4. HMRC or like a business they will tackle what is within their resources or what is cost effective ,they dont have the man power to stop every evasion the easy profitable and weak come first, ebay amazon would run then ragged in the courts if they squeeze them too hard

  5. This is such an easy issue to resolve. The UK Authorities can threaten third party liability for the VAT fraud if eBay and Amazon do not take minimum steps to ensure VAT compliance. This is a similar issue to handling stolen goods… the definition to handling stolen goods is very broad and you cannot plead ignorance when you knew or should have known that they were stolen. eBay and Amazon are skating on very thin ice when they claim ignorance of this issue and saying “we tell everyone of their obligations” just isn’t good enough when they are handling clearly fraudulent transactions and making money from it.

  6. There are 2 simple EU Laws regarding VAT Fraud.

    1) Supply Chain Liability – Amazon FBA is in supply chain. So HMRC & .gov need to make it clear to Amazon they are just as liable as the sellers committing the fraud.

    That will soon make Amazon sort our their warehouse!!

    EU have already said Amazon is liable. So we just need UK to follow that up

    2) Making profit from a fraudulent transaction. Amazon, eBay & Paypal make £100’s of millions from VAT Fraud transactions.

    The EU Principal Vat Directive says no one can profit from fraud.

    Again HMRC & .gov must let Amazon, eBay and Paypal know the profit made from each vat fraud transaction will clawed back to pay off the evaded VAT.

    The quote from Executives of several ecommerce companies made me laugh “they were working with HMRC to see whether they can do more to tackle this form of evasion, but said they were hampered by the complexity of the rules”

    Feeble excuses, this is what they really meant “they were working with HMRC to see whether they can do more to tackle this form of evasion, but said they were unwilling to help because it would hamper the huge profits they make from the fraud”

  7. The simplest remedy to ensure non compliance by sellers who use online market places is for HMRC to extend the joint and several liability measure to those that provide ancillary services. This would mean online sellers would become liable for civil recovery action to recover lost VAT.

  8. they are never going to completely stamp out vat/tax fraud on ebay/amazon but there is some very simple measures HMRC and the goverment can do to hugely reduce it , these measures should of been done years ago in 2010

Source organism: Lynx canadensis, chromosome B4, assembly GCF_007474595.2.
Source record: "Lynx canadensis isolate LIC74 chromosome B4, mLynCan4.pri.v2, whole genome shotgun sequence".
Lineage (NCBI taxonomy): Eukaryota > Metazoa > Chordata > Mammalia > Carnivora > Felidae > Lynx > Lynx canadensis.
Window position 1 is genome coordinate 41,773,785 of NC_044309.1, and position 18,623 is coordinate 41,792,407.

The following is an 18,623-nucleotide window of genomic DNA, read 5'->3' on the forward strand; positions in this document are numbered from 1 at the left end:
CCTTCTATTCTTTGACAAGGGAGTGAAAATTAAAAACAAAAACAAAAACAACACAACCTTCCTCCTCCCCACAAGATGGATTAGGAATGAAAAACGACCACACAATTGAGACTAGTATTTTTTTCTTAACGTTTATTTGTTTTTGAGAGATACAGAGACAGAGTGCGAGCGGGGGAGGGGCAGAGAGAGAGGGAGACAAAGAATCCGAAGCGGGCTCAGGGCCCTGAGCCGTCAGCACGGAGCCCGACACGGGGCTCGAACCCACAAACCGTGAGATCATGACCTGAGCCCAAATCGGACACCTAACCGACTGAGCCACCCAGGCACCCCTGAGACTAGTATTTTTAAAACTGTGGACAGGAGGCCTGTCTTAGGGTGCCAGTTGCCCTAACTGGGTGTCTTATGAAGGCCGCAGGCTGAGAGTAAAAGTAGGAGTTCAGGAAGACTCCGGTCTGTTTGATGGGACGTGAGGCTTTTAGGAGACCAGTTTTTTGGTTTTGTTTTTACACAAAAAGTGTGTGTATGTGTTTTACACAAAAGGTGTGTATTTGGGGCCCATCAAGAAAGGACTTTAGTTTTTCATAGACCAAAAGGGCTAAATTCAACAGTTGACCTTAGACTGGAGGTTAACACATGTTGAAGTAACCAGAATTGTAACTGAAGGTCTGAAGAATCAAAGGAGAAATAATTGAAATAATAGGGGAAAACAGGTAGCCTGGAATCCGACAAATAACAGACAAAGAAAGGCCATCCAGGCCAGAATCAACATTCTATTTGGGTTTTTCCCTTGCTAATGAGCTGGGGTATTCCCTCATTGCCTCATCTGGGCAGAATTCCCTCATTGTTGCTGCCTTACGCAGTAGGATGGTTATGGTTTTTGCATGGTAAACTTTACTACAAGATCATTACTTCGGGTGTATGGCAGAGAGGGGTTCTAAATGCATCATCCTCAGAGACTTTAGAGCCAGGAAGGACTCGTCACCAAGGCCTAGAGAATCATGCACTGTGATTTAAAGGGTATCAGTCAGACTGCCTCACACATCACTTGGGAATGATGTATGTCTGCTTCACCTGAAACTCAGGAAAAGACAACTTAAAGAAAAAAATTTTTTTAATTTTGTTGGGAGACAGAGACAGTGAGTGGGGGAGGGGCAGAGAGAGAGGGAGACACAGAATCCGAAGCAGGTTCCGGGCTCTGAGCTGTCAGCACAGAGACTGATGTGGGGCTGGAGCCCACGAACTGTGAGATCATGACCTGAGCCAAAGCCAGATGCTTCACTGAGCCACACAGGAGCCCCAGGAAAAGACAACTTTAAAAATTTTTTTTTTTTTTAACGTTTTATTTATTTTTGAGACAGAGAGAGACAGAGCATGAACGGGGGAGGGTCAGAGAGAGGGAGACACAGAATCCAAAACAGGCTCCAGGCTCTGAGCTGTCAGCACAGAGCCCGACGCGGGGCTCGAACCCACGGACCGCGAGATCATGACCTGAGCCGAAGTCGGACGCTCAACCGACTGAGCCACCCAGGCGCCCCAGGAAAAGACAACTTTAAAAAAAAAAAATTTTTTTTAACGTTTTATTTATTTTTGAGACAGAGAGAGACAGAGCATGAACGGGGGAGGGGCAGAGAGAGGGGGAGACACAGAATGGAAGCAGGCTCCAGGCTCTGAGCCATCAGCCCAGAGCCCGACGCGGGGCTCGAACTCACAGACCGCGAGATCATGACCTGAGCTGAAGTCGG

9. HMRC should freeze overseas amazon FBA seller accounts and stock unitl VAT is paid on any sales they have made since they started selling on amazon , if payment is not made within 90 days , sell the stock at auction

  10. If they made them display vat numbers then chinese sellers would just register for vat, but still not pay any or file returns. hmrc are not going to go to china to track them down. Many chinese sellers already do this just to get cheaper seller fees.

  11. Perhaps get eBay & Amazon to collect VAT at source. I think Amazon USA does this already

  12. If the HMRC sort this issue it will be a big boost to genuine UK small businesses selling on the venues and give them half a chance of competing

  13. Well, it is in there


    Section 4.28

    4.28 Tackling VAT evasion by overseas sellers
    The government is taking firm action to protect the UK market from unfair online competition. Some overseas traders from beyond the EU avoid paying UK VAT, undercutting online and high street retailers and abusing the trust of UK consumers who purchase goods via online marketplaces.

    Budget 2016 announces action that will help to protect consumers and level the playing field for businesses. HMRC will be able to require non-compliant overseas traders to appoint a tax representative in the UK, and will be able to inform online marketplaces of the traders who have not complied. If traders continue to evade VAT and no action is taken to prevent the fraud, then online marketplaces can be made liable for the VAT.

    The government will also introduce a due diligence scheme for the fulfilment houses where overseas traders store their goods in the UK. This will make it harder for VAT evading firms to trade. While the government continues to take action domestically, the global nature of the fraud means international action is also required. The UK has already raised this issue with EU and international partners and the EU and OECD’s current work programmes include further work to help combat this fraud.